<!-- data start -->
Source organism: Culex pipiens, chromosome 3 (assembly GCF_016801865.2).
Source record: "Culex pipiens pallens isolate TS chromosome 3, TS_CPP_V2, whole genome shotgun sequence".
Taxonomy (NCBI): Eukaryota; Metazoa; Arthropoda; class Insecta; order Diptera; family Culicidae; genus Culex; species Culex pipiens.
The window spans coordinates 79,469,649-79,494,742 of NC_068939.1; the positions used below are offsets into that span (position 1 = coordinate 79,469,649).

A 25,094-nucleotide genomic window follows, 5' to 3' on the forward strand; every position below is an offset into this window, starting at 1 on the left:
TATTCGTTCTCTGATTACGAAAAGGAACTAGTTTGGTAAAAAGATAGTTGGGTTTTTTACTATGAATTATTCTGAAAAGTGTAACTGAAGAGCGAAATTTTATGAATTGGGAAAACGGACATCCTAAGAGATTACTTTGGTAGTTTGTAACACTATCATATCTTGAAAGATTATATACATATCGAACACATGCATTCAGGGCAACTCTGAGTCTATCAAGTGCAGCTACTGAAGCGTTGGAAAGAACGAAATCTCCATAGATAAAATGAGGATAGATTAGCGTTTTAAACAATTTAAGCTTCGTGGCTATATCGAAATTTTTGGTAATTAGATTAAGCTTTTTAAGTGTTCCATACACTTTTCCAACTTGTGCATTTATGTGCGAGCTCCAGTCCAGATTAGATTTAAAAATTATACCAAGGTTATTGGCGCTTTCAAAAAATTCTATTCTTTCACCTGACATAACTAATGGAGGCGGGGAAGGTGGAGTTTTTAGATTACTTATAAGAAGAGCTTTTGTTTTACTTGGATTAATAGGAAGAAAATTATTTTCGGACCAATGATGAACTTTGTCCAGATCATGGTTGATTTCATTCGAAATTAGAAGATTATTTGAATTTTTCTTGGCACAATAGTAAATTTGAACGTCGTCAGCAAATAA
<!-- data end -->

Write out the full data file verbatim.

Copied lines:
Source organism: Culex pipiens, chromosome 3 (assembly GCF_016801865.2).
Source record: "Culex pipiens pallens isolate TS chromosome 3, TS_CPP_V2, whole genome shotgun sequence".
Taxonomy (NCBI): Eukaryota; Metazoa; Arthropoda; class Insecta; order Diptera; family Culicidae; genus Culex; species Culex pipiens.
The window spans coordinates 79,469,649-79,494,742 of NC_068939.1; the positions used below are offsets into that span (position 1 = coordinate 79,469,649).

A 25,094-nucleotide genomic window follows, 5' to 3' on the forward strand; every position below is an offset into this window, starting at 1 on the left:
TATTCGTTCTCTGATTACGAAAAGGAACTAGTTTGGTAAAAAGATAGTTGGGTTTTTTACTATGAATTATTCTGAAAAGTGTAACTGAAGAGCGAAATTTTATGAATTGGGAAAACGGACATCCTAAGAGATTACTTTGGTAGTTTGTAACACTATCATATCTTGAAAGATTATATACATATCGAACACATGCATTCAGGGCAACTCTGAGTCTATCAAGTGCAGCTACTGAAGCGTTGGAAAGAACGAAATCTCCATAGATAAAATGAGGATAGATTAGCGTTTTAAACAATTTAAGCTTCGTGGCTATATCGAAATTTTTGGTAATTAGATTAAGCTTTTTAAGTGTTCCATACACTTTTCCAACTTGTGCATTTATGTGCGAGCTCCAGTCCAGATTAGATTTAAAAATTATACCAAGGTTATTGGCGCTTTCAAAAAATTCTATTCTTTCACCTGACATAACTAATGGAGGCGGGGAAGGTGGAGTTTTTAGATTACTTATAAGAAGAGCTTTTGTTTTACTTGGATTAATAGGAAGAAAATTATTTTCGGACCAATGATGAACTTTGTCCAGATCATGGTTGATTTCATTCGAAATTAGAAGATTATTTGAATTTTTCTTGGCACAATAGTAAATTTGAACGTCGTCAGCAAATAA